The legal and ethical issues surrounding the use of information goes beyond properly citing sources and avoiding plagiarism. Researchers should be knowledgeable about issues related to privacy and security, censorship and freedom of speech, as well as have an understanding of intellectual property, copyright and fair use.
Ashland University's Academic Integrity Policy (excerpts)
At Ashland University academic integrity is to be revered, honored and upheld. Therefore, an academic integrity infraction is considered a very serious matter, as it corrupts the educational process and undermines the foundation of our community.
Proper acknowledgment of ideas and sources is central to academic honesty. To insure academic honesty, it is important to examine that which constitutes academic dishonesty. Academic dishonesty includes:
Plagiarism is the intentional or unintentional presentation of someone else’s words, ideas or data as one’s own work. In the event the faculty member deems the plagiarism is unintentional, he/she shall typically require the student to complete the assignment again. In the event the faculty member believes the plagiarism is willful, the sanctions in this document will apply. If the work of another is used, acknowledgment of the original source must be made through a recognized documentation practice.
A. Whenever one quotes another person’s actual words,
B. Whenever one uses another person’s idea, opinion or theory, even if it is completely paraphrased in one’s own words, or,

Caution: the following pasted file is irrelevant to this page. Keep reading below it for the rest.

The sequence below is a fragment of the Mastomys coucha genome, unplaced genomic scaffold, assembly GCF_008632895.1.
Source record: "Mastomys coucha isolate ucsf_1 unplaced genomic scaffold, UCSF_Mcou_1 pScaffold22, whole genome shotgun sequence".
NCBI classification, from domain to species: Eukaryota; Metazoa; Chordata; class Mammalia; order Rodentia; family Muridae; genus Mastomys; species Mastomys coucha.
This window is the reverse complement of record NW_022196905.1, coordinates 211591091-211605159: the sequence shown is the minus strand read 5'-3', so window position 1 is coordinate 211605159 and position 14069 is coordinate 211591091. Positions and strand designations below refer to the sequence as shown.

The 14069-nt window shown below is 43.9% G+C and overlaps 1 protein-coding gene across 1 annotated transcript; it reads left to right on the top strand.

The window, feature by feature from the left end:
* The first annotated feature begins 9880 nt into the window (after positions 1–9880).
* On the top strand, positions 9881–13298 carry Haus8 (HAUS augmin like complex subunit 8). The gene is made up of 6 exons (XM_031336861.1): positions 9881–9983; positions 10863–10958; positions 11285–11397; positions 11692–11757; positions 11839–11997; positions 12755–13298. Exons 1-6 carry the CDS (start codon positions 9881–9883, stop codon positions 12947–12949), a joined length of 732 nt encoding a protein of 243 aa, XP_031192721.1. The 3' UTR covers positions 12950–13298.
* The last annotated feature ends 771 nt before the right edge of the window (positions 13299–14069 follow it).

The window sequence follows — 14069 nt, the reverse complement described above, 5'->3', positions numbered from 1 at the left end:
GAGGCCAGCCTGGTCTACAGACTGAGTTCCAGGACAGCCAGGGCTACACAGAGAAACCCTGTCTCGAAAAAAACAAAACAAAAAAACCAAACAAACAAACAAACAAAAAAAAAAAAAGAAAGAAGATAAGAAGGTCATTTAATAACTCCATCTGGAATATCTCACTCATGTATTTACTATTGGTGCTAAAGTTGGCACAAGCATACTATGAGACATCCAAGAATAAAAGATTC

C. Whenever one borrows facts, statistics, or other illustrative materials, unless such
information is of such common knowledge so as not to be questioned.
Fabrication is the intentional falsification or invention of research, data, citations, or other information.
Cheating is an act of deception in that a student represents mastery of information that he/she has not mastered. Cheating may be suspected if an assignment that calls for independent work results in two or more solutions, sequences, or language so similar as to merit the charge. Cheating may be suspected if there is a statistical inconsistency in the student’s performance and the student cannot explain or reproduce both the intricacies of the solution and the techniques used to generate the solution; or in the case of an essay examination, that the student cannot explain or reproduce the thought-processes used to generate the writing.
*Read the complete Ashland University's Academic Integrity Policy for details and consequences.
To avoid plagiarizing, you must change both the sentence structure and the words of the original text.
To paraphrase, follow the steps below:
Generally speaking, you can regard something as common knowledge if you find the same information undocumented in at least five credible sources. Additionally, it might be common knowledge if you think the information you're presenting is something your readers will already know, or something that a person could easily find in general reference sources. But when in doubt, cite; if the citation turns out to be unnecessary, your teacher or editor will tell you.
excerpted from Is It Plagiarism Yet ? from the OWL at Purdue
The NewYork Times regularly exposes cases of plagiarism.
There are some actions that can almost unquestionably be labeled plagiarism. Some of these include buying, stealing, or borrowing a paper (including, of course, copying an entire paper or article from the Web); hiring someone to write your paper for you; and copying large sections of text from a source without quotation marks or proper citation.